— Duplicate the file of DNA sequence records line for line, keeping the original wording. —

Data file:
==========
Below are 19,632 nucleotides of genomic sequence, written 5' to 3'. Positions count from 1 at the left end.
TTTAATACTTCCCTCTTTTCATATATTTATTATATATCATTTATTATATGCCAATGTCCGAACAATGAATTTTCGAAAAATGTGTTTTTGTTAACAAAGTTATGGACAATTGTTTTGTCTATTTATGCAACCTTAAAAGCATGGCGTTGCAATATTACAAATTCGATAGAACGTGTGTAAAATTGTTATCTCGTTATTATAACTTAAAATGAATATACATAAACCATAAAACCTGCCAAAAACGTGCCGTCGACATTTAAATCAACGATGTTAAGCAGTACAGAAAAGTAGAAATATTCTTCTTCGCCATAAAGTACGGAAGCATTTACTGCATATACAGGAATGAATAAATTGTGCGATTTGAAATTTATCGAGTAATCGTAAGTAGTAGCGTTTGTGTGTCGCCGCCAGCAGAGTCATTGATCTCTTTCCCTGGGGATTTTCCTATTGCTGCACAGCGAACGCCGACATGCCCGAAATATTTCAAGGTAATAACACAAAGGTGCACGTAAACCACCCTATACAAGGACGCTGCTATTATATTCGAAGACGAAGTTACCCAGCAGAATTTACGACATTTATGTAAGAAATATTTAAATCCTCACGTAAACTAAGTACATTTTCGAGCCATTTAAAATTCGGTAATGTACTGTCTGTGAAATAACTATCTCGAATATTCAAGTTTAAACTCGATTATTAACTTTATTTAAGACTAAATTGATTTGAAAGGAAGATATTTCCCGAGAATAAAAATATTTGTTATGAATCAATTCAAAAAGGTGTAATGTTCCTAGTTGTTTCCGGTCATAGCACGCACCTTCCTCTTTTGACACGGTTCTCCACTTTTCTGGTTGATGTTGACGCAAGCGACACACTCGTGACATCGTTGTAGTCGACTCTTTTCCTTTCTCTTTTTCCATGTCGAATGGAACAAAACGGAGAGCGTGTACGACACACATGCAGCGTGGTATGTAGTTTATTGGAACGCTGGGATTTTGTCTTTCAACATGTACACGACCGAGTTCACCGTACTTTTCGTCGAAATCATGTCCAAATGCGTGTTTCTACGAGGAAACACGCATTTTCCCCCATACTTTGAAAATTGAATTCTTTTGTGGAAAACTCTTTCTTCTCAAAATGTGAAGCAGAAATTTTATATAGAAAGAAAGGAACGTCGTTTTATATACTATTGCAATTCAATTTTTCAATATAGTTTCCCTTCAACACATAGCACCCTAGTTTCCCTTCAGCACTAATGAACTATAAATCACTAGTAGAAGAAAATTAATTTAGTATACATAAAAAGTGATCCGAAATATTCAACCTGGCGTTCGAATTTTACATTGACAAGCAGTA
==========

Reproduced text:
Below are 19,632 nucleotides of genomic sequence, written 5' to 3'. Positions count from 1 at the left end.
TTTAATACTTCCCTCTTTTCATATATTTATTATATATCATTTATTATATGCCAATGTCCGAACAATGAATTTTCGAAAAATGTGTTTTTGTTAACAAAGTTATGGACAATTGTTTTGTCTATTTATGCAACCTTAAAAGCATGGCGTTGCAATATTACAAATTCGATAGAACGTGTGTAAAATTGTTATCTCGTTATTATAACTTAAAATGAATATACATAAACCATAAAACCTGCCAAAAACGTGCCGTCGACATTTAAATCAACGATGTTAAGCAGTACAGAAAAGTAGAAATATTCTTCTTCGCCATAAAGTACGGAAGCATTTACTGCATATACAGGAATGAATAAATTGTGCGATTTGAAATTTATCGAGTAATCGTAAGTAGTAGCGTTTGTGTGTCGCCGCCAGCAGAGTCATTGATCTCTTTCCCTGGGGATTTTCCTATTGCTGCACAGCGAACGCCGACATGCCCGAAATATTTCAAGGTAATAACACAAAGGTGCACGTAAACCACCCTATACAAGGACGCTGCTATTATATTCGAAGACGAAGTTACCCAGCAGAATTTACGACATTTATGTAAGAAATATTTAAATCCTCACGTAAACTAAGTACATTTTCGAGCCATTTAAAATTCGGTAATGTACTGTCTGTGAAATAACTATCTCGAATATTCAAGTTTAAACTCGATTATTAACTTTATTTAAGACTAAATTGATTTGAAAGGAAGATATTTCCCGAGAATAAAAATATTTGTTATGAATCAATTCAAAAAGGTGTAATGTTCCTAGTTGTTTCCGGTCATAGCACGCACCTTCCTCTTTTGACACGGTTCTCCACTTTTCTGGTTGATGTTGACGCAAGCGACACACTCGTGACATCGTTGTAGTCGACTCTTTTCCTTTCTCTTTTTCCATGTCGAATGGAACAAAACGGAGAGCGTGTACGACACACATGCAGCGTGGTATGTAGTTTATTGGAACGCTGGGATTTTGTCTTTCAACATGTACACGACCGAGTTCACCGTACTTTTCGTCGAAATCATGTCCAAATGCGTGTTTCTACGAGGAAACACGCATTTTCCCCCATACTTTGAAAATTGAATTCTTTTGTGGAAAACTCTTTCTTCTCAAAATGTGAAGCAGAAATTTTATATAGAAAGAAAGGAACGTCGTTTTATATACTATTGCAATTCAATTTTTCAATATAGTTTCCCTTCAACACATAGCACCCTAGTTTCCCTTCAGCACTAATGAACTATAAATCACTAGTAGAAGAAAATTAATTTAGTATACATAAAAAGTGATCCGAAATATTCAACCTGGCGTTCGAATTTTACATTGACAAGCAGTA